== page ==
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There the men found a note from Captain Clark, informing them of his intention of waiting for them a few miles below. After reuniting on the Missouri, the Lewis and Clark Expedition, together once more, set out on the final leg of the journey. On August 30 they became soldiers again when Clark, acting on behalf of the recuperating Lewis, berated the unruly Lakotas for breaking the peace with the Mandan tribe. After Clark returned from haranguing the Lakotas, all the men prepared their weapons in case of an attack—an attack that never materialized.
The land now became familiar, almost homelike, to the Corps. They had a happy meeting with the other Lakotas and passed again the sad site of the final resting place of Sergeant Floyd. Sailing by St. Charles, the Corps descended the Mississippi to St. Louis, where it arrived at noon on September 23, , and received a hearty welcome from the whole town.
The long march of Lewis and Clark was over. The 33 members of the Corps of Discovery picked up speed as they headed home. On their journey west, which began near St. Louis in May , the explorers had rowed and pulled their boats upstream on the Missouri River, laboring to cover 10 miles a day. Now, late in the summer of , the wayworn expedition members were heading downstream, sometimes making 75 miles a day. They had had their fill of grand adventure and longed to see their loved ones again.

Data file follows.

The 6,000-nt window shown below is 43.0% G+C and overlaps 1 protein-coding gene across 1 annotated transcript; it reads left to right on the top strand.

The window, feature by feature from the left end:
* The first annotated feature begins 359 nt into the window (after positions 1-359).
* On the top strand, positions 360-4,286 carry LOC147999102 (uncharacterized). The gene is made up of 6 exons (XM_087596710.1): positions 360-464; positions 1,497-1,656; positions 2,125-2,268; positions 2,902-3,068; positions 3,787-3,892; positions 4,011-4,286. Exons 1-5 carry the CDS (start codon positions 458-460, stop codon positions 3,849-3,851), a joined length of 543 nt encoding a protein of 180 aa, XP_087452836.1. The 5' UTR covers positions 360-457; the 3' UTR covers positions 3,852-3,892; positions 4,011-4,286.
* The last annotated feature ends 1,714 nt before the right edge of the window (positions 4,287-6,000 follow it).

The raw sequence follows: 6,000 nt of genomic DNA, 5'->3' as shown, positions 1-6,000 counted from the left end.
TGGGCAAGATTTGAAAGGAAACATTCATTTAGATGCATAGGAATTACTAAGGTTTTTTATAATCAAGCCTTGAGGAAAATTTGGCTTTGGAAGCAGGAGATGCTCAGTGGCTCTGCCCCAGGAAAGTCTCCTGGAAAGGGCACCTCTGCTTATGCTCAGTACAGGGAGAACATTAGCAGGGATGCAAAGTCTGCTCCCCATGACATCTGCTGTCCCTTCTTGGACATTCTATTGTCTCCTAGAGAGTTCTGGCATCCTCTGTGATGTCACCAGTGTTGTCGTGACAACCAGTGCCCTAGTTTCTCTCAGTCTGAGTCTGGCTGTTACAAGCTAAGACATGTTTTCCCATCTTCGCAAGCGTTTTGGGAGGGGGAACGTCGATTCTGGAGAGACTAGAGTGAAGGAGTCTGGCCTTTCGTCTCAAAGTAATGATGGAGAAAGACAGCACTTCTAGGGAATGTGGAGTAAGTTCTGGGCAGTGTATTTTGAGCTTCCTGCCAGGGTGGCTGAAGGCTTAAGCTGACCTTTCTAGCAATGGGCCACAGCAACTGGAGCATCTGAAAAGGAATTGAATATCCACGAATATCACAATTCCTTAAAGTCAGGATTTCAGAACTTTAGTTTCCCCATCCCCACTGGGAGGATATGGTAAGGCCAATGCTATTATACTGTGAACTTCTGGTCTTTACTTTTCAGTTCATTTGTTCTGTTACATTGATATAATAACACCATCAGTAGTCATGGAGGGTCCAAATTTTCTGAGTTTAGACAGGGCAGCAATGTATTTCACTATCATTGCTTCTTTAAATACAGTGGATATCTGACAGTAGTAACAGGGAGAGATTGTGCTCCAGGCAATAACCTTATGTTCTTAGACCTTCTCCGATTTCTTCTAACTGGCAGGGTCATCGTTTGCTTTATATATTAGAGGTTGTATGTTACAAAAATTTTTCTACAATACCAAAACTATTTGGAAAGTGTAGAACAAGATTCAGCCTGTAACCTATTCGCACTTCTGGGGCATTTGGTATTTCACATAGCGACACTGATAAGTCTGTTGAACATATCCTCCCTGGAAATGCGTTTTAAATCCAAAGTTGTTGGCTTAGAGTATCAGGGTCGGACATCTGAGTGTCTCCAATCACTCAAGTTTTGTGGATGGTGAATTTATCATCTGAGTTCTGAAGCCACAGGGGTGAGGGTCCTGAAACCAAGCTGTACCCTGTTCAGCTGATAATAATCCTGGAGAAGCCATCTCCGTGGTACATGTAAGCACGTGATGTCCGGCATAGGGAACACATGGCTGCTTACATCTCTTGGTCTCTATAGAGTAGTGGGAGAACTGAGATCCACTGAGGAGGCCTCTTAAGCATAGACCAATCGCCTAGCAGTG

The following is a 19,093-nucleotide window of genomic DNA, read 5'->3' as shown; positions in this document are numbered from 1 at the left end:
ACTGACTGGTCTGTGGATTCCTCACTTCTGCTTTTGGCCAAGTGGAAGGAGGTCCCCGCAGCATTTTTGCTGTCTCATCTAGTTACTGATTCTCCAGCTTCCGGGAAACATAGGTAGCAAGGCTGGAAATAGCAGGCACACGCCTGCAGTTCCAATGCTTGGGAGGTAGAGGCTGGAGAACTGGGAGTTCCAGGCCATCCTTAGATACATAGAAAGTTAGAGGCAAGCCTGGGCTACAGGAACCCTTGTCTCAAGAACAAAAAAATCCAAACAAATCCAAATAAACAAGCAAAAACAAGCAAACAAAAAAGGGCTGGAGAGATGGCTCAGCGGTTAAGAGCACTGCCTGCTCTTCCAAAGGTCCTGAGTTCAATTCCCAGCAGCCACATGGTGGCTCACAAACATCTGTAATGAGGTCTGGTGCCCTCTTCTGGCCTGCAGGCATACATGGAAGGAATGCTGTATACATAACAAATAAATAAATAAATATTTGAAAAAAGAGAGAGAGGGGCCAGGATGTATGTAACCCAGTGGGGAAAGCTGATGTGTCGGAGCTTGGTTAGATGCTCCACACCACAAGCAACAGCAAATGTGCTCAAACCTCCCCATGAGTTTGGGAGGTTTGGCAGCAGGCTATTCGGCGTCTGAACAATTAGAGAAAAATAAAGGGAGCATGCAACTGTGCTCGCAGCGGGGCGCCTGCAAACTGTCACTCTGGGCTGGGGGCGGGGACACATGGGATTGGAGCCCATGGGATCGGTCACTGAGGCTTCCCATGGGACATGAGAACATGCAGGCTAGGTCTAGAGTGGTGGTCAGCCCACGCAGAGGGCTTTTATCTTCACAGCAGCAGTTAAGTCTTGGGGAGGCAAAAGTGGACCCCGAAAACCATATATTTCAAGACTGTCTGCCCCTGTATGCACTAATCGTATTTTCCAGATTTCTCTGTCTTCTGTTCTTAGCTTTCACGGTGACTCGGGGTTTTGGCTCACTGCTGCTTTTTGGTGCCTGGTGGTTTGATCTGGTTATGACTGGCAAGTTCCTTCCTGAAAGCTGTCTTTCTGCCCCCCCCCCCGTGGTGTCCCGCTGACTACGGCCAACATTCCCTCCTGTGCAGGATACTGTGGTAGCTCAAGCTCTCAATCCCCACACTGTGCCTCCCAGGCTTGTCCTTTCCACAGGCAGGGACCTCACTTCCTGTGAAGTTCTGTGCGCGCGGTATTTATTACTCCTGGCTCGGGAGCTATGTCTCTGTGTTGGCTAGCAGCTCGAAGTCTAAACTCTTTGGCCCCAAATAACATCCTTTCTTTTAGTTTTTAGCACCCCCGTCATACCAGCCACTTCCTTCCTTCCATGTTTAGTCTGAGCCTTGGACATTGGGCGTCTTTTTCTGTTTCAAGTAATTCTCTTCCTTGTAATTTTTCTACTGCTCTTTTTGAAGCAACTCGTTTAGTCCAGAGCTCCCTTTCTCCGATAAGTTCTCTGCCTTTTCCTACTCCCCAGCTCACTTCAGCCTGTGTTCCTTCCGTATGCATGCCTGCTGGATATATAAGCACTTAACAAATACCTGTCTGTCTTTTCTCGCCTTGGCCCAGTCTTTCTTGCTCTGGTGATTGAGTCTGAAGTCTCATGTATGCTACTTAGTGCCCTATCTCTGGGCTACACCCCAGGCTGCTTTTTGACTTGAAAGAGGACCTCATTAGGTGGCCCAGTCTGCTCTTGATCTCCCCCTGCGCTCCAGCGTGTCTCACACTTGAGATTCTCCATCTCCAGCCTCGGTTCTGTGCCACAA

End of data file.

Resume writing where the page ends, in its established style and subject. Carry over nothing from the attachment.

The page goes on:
In canoes and hollowed-out logs called pirogues, Captains Meriwether Lewis and William Clark and their Corps of Discovery traversed the Missouri into present-day North Dakota, where the map had ended before their journey. Her husband, Toussaint Charbonneau, and son, Jean Baptiste, both of whom achieved renown of their own, left the expedition with her.
Lewis and Clark and company reached St. Louis on September In the days since their departure, the explorers had traveled more than 8, miles, established friendships with several native nations, collected invaluable botanical and zoological specimens, produced surprisingly accurate maps, and compiled detailed records of the entire expedition. The mountain men, explorers, buffalo hunters, soldiers, pioneers, gamblers, gold seekers, cowboys, outlaws, missionaries, and homesteaders who went west during the next century all followed in the wake of Lewis and Clark.
The nation rejoiced when Lewis and Clark and their men — rumored to be dead or lost — safely returned to civilization. Congress awarded 1,acre land grants to Lewis and Clark and acre grants to each enlisted man, as well as the back pay due to everyone. President Thomas Jefferson, the force behind the expedition, further rewarded the captains by appointing Lewis governor of the Territory of Upper Louisiana and Clark superintendent of Indian affairs.